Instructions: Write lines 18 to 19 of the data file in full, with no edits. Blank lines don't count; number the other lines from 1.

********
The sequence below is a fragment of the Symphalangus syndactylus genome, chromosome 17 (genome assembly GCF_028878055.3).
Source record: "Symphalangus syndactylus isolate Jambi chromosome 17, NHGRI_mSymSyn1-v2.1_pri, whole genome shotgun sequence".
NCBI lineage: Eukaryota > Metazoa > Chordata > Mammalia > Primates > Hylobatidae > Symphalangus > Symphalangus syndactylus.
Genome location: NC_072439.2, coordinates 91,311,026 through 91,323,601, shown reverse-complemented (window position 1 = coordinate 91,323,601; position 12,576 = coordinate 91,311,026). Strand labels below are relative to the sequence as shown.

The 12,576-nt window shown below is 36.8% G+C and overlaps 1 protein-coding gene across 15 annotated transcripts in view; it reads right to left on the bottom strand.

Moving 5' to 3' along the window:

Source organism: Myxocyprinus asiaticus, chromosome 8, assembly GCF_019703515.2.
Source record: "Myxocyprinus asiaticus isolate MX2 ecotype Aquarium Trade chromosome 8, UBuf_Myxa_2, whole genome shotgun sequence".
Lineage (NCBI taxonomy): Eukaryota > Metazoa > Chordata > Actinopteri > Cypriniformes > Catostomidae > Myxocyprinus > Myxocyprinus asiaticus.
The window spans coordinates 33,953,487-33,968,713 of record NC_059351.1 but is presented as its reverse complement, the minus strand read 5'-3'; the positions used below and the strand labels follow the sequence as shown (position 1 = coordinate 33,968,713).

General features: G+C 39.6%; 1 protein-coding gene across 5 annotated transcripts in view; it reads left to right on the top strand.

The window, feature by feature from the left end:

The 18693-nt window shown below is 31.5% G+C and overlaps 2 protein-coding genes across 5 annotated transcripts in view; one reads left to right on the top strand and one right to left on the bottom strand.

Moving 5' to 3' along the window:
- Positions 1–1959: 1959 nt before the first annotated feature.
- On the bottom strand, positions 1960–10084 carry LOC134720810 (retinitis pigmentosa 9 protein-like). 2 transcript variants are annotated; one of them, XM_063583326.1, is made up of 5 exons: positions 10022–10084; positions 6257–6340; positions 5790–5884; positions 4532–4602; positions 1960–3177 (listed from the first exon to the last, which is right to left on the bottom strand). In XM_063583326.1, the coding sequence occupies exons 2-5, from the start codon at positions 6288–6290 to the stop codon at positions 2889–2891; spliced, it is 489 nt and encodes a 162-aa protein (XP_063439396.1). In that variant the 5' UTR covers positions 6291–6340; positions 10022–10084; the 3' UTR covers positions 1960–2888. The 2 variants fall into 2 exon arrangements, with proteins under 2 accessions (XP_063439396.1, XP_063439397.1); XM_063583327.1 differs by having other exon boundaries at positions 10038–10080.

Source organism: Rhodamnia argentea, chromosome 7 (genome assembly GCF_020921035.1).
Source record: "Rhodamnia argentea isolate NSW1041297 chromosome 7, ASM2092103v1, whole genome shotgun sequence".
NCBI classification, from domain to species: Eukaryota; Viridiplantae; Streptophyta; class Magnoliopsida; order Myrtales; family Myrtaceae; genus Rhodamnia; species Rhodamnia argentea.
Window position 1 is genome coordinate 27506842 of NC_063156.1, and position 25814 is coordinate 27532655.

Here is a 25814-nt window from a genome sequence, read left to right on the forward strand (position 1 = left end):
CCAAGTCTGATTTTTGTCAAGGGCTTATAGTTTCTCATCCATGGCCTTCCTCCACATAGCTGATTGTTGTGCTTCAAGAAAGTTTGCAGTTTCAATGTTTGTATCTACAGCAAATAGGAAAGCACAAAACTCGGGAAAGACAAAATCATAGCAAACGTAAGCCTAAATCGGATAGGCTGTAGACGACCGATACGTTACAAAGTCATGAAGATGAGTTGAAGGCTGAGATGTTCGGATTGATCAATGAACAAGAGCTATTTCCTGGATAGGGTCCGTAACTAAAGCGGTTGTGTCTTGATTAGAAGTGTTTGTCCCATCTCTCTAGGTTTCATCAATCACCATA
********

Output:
Source record: "Rhodamnia argentea isolate NSW1041297 chromosome 7, ASM2092103v1, whole genome shotgun sequence".
NCBI classification, from domain to species: Eukaryota; Viridiplantae; Streptophyta; class Magnoliopsida; order Myrtales; family Myrtaceae; genus Rhodamnia; species Rhodamnia argentea.